For me, another important part of accessibility for people with disabilities is visibility. So we also have characters in our world and in the art who have visible physical disabilities. One of our Superhero characters is in a souped-up wheelchair. And we have a another character with an artificial limb. This is so important because it makes players with disabilities feel included—they can see themselves, right there on the page—but it also helps the other players develop human empathy and understanding. When both of those pieces come together, that’s how we start to really create an inclusive, supportive culture.
Do you feel that the tabletop gaming genre has become more inclusive over the last few years? Is it an “easier” community to be a part of now than when you started?
It’s kind of hard for me to say for sure, because I’ve been very lucky in my own experiences. I never felt excluded when I was playing games as a teenager. My gender, my sexual orientation—none of that mattered to the people I played with. Even now, most my experiences have been positive and supportive. But I know that’s not true for everyone.
I think everyone has had a different experience with regards to inclusion. Your gender, race, sexual orientation, experience level, location – all of these can impact that. I’d love to say that we’ve moved past that, that everyone can feel welcome and safe at every table, but I know that would be blind optimism on my part. I do think that many people are working harder to be more inclusive, to create safe spaces for everyone at the table, and to create a welcoming, positive environment. But it’s a process, and often a cyclical one, so two steps forward, one step back.
What was the most inclusive gaming experience you’ve ever had?
Any game that treats all of the players like players. Without expectations or presuppositions based on the players’ gender, race, appearance or anything else. If a game isn’t like that, then I do my best to help turn it that way via education.
What are some of the major changes between NTYE and the other Cypher System games?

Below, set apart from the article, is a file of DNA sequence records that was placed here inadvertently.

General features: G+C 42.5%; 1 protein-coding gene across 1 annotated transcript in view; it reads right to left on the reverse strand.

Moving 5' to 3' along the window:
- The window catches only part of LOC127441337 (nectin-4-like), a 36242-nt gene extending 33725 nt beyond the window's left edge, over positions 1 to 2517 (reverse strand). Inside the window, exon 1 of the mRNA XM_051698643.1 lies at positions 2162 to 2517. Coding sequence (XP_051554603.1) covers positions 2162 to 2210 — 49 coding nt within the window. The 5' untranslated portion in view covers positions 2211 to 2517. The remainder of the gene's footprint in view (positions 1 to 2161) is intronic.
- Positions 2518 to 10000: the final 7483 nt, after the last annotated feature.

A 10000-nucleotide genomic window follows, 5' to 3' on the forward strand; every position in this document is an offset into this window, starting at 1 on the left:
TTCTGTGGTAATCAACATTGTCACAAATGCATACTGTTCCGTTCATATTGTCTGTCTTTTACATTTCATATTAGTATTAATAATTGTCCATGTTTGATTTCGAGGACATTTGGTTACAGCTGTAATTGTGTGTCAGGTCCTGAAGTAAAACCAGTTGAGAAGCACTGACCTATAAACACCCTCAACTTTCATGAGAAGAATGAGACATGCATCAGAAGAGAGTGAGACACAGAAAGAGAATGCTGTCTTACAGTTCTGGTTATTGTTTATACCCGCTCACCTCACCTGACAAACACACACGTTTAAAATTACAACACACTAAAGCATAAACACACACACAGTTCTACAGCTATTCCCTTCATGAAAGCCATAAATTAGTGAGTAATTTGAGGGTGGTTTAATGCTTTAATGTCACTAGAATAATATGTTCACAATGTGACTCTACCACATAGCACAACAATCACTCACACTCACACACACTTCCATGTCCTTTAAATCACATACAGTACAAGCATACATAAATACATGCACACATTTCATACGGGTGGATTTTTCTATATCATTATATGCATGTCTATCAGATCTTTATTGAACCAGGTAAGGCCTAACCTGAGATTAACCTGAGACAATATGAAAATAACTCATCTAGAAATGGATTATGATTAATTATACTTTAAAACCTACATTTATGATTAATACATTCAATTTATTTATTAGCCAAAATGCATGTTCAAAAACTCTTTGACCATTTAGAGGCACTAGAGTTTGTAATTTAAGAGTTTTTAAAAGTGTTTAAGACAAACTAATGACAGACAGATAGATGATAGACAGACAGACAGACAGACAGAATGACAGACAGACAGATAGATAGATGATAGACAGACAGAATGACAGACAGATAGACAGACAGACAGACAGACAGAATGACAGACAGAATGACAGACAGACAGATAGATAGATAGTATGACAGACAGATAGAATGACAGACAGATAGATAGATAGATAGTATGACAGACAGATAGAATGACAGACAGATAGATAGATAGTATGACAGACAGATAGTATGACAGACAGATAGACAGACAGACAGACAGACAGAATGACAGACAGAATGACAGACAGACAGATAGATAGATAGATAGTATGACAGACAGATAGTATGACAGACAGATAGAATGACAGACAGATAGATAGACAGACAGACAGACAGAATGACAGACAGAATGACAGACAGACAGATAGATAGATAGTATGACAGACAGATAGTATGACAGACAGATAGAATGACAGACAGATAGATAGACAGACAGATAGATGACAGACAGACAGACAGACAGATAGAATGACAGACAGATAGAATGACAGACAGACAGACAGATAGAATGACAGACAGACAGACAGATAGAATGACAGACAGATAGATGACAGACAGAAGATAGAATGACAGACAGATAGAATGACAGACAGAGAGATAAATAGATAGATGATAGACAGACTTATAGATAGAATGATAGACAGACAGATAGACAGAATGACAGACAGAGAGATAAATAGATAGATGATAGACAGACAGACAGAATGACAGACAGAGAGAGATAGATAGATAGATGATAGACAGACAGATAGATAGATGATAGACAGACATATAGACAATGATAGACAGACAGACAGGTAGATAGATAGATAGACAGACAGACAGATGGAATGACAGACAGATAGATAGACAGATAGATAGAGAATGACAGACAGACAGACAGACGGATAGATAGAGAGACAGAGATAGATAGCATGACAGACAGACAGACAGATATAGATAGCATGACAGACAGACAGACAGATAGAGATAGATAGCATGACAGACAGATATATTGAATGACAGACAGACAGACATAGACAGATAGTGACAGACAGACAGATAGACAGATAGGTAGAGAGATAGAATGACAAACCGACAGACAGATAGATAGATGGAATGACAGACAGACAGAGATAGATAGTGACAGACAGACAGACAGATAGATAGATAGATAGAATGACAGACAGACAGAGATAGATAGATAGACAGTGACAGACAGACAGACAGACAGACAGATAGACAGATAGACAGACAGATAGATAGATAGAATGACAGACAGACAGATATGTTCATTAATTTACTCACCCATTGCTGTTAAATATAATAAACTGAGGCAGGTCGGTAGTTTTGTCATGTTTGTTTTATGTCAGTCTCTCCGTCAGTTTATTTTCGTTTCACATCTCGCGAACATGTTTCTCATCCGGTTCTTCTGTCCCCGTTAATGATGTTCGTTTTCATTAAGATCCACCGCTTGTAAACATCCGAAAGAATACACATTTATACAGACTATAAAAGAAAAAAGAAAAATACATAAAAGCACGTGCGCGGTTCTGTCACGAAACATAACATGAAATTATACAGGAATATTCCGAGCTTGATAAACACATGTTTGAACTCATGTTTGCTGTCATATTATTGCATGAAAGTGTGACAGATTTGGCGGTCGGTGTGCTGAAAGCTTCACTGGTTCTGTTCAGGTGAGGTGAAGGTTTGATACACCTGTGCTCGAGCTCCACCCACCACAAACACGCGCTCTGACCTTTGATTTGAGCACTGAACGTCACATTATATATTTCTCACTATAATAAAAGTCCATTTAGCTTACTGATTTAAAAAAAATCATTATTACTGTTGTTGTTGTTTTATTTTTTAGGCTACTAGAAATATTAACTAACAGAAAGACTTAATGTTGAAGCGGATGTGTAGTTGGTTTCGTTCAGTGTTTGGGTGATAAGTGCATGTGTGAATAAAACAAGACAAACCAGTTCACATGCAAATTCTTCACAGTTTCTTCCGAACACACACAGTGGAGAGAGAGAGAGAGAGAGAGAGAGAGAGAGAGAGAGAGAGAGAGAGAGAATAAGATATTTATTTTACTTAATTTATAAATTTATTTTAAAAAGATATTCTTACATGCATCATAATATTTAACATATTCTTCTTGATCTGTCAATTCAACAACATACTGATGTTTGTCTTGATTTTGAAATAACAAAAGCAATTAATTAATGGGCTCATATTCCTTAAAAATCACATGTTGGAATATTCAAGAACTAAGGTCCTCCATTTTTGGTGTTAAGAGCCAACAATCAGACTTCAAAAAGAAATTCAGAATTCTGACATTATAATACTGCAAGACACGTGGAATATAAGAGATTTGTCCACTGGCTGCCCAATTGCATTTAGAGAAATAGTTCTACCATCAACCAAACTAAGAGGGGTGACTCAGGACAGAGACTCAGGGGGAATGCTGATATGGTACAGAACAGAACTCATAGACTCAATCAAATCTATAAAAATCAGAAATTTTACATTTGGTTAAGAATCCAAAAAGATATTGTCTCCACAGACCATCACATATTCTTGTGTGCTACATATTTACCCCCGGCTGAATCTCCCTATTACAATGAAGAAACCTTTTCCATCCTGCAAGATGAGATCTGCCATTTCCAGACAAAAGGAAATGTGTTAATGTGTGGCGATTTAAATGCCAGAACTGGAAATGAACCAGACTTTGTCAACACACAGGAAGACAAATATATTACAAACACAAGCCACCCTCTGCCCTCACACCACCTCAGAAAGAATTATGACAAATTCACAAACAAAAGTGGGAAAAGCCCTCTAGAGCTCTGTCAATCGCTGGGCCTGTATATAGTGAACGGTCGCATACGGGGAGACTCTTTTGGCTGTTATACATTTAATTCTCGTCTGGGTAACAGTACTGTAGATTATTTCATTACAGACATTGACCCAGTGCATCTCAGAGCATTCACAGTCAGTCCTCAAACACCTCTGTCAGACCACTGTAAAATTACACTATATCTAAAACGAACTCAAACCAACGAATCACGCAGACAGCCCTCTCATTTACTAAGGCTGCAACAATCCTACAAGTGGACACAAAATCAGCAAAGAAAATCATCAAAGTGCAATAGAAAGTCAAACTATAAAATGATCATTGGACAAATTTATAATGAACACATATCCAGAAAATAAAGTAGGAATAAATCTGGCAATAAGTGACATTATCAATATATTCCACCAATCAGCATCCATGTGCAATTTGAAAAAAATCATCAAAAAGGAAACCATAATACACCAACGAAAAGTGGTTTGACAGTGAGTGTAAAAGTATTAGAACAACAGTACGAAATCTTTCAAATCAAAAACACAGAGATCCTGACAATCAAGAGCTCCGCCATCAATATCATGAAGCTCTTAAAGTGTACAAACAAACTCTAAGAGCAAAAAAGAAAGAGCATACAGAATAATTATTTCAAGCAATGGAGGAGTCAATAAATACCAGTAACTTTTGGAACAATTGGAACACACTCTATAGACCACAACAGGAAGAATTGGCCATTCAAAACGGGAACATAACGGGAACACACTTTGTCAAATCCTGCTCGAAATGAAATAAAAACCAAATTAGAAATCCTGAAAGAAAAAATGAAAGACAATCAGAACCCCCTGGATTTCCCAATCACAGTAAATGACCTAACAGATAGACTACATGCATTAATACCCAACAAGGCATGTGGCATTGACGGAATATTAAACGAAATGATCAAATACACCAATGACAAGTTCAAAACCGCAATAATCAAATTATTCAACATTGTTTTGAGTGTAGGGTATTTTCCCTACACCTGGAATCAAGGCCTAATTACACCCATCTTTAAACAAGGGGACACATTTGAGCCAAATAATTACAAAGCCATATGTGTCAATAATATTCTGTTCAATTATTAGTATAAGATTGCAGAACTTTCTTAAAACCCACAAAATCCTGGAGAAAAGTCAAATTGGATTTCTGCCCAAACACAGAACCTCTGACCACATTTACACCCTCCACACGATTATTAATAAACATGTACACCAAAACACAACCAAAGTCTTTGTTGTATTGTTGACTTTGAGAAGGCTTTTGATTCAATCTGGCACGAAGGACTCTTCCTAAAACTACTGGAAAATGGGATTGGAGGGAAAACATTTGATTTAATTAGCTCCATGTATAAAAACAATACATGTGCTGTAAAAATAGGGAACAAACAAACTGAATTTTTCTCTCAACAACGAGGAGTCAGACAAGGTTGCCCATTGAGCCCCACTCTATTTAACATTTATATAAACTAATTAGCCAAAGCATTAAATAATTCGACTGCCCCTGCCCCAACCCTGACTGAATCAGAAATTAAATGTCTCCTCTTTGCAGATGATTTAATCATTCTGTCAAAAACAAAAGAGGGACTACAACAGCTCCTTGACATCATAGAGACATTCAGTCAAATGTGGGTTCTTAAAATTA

No Thank You, Evil! has a more whimsical sensibility, with just a bit of a dark edge for older players. It’s also stripped down to the bare essentials, allowing players a lot of flexibility within the rules, while making it easy for even younger GMs to run the game. The game also uses a d6 instead of a d20. This allows the game mechanics to never be more complex than subtracting or adding 1 to a single digit number, which most kids at four or five can do pretty easily. And there are tokens to help with that visually as well.
What are the rewards for backing this Kickstarter?
So far, we have a couple of different options: the PDF version of the game, the basic version of the game, and the KS deluxe version. The basic and KS deluxe version include the rulebook, an adventure book (that was added for our first stretch goal), dice, tokens, cards, and character sheets. The deluxe version also gets you extra cool stuff—next up if we hit our stretch goal is reuseable character sheets. We have a lot of ideas for additional stretch goals, which I’m really excited about!
What has been your favorite part of this project so far?
Watching the kids playtest the game. They get so excited and they are so creative. They just blow my mind with the ideas they come up with, and how willing they are to just slip right into being a character. Roleplaying is something they do all the time anyway—if you just give them some guidance and a problem to solve, they can just take off with it and do incredible things.
I know you have the Cypher System Core book coming out this year. Any other exciting releases coming out?
We’ll have Worlds Numberless and Strange coming out at the same time as the Cypher System corebook later this summer. Worlds Numberless and Strange is the worldbook for The Strange, and just like the Ninth World Guidebook, it’s stuffed with art and maps and all kinds of wonderful new places. Closer to the fall, we’ll have Into the Night – a Numenera book that looks beyond the Ninth World into the far-away places of the sky.
We can’t thank Shanna enough for sitting down and answering our questions. We wish her and No Thank You, Evil! every success! You can find the Kickstarter here! It has already been funded and runs through June 17, 2015.